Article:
The battlefield . . . it is therefore called dharma-kṣetra. dharma-kṣetre kuru-kṣetre (BG 1.1). That fight was right. And especially when Kṛṣṇa was present, it is already dharma-kṣetra. Wherever . . . just like this is temple. Similar houses are there, many. Why it is temple? Because Kṛṣṇa is there. Therefore it is called dharma-kṣetra, temple. What is the difference between temple? In other houses there may be big hall like this. There may be many men eating, sleeping. That is not temple. Where actually God is there, that is called temple. Similarly, although Battle of Kurukṣetra was a fighting place, because Kṛṣṇa was there, therefore it is dharma-kṣetra. Wherever Kṛṣṇa is there, that is dharma-kṣetra. Tatra tiṣṭhāmi nārada yatra gāyanti mad-bhaktāḥ (Padma Purāṇa, Uttara-khaṇḍa, 71.270). So those who are bhaktas, they can make every place a pilgrimage, because they can sing the glories of the Lord and they can bring the Lord in that place. So it doesn't matter whether it is here or there, in America or India; wherever Kṛṣṇa is there, that is dharma-kṣetra. dharma-kṣetre kuru-kṣetre samavetā yuyutsavaḥ (BG 1.1).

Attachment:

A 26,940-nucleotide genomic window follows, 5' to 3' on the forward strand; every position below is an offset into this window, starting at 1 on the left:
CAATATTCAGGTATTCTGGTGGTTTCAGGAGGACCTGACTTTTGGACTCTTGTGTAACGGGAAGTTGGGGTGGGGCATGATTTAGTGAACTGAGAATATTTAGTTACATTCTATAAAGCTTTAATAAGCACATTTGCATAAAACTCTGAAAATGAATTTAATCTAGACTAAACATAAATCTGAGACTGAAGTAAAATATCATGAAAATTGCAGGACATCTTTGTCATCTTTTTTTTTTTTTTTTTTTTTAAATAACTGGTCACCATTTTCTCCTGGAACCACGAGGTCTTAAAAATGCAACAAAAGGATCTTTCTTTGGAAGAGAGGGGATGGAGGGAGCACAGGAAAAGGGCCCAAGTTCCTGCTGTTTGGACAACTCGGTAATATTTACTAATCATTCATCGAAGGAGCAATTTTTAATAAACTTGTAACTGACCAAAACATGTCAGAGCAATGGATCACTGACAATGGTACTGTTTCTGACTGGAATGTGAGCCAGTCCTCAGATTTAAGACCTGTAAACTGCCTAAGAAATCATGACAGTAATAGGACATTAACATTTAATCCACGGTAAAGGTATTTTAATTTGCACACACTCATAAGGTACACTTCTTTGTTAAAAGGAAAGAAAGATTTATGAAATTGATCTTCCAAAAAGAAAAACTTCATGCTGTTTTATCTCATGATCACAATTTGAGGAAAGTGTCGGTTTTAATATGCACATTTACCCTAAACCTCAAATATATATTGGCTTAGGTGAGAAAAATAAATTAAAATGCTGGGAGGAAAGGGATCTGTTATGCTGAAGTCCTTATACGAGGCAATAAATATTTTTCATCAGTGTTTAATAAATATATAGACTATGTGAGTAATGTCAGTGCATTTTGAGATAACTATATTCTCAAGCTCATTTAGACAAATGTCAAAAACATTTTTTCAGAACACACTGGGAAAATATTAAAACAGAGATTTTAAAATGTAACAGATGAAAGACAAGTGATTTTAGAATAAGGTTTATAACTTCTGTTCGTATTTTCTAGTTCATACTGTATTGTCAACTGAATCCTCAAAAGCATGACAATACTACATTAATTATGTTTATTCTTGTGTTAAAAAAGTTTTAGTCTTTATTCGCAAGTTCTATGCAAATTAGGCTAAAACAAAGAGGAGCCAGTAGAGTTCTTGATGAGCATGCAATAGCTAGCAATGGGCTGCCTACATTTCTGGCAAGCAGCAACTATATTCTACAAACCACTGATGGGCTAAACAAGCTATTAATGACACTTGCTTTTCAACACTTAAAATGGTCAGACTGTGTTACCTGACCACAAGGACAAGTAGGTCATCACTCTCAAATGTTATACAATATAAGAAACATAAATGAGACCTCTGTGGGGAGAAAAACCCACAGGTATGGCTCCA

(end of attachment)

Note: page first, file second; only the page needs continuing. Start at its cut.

So that fight was quite sanctioned by the śāstra. It is not the Pāṇḍavas did wrong. No. They did right thing. But Yudhiṣṭhira Mahārāja, being too cautious, too religious, he is thinking that, "I did not carry out the injunction of the śāstra that fighting is meant for the enemies, not for the friends. So I have fought with my friends, with my relative, with my brother; therefore I am most abominable." That is the nature of the Vaiṣṇava. They always think of themselves as very humble, meek. That is the tṛṇād api . . . personally, one should remain very humble and meek, but that does not mean that when there is . . . for a Kṣatriya, to kill the enemies, that is dharma-yuddha. That is religious.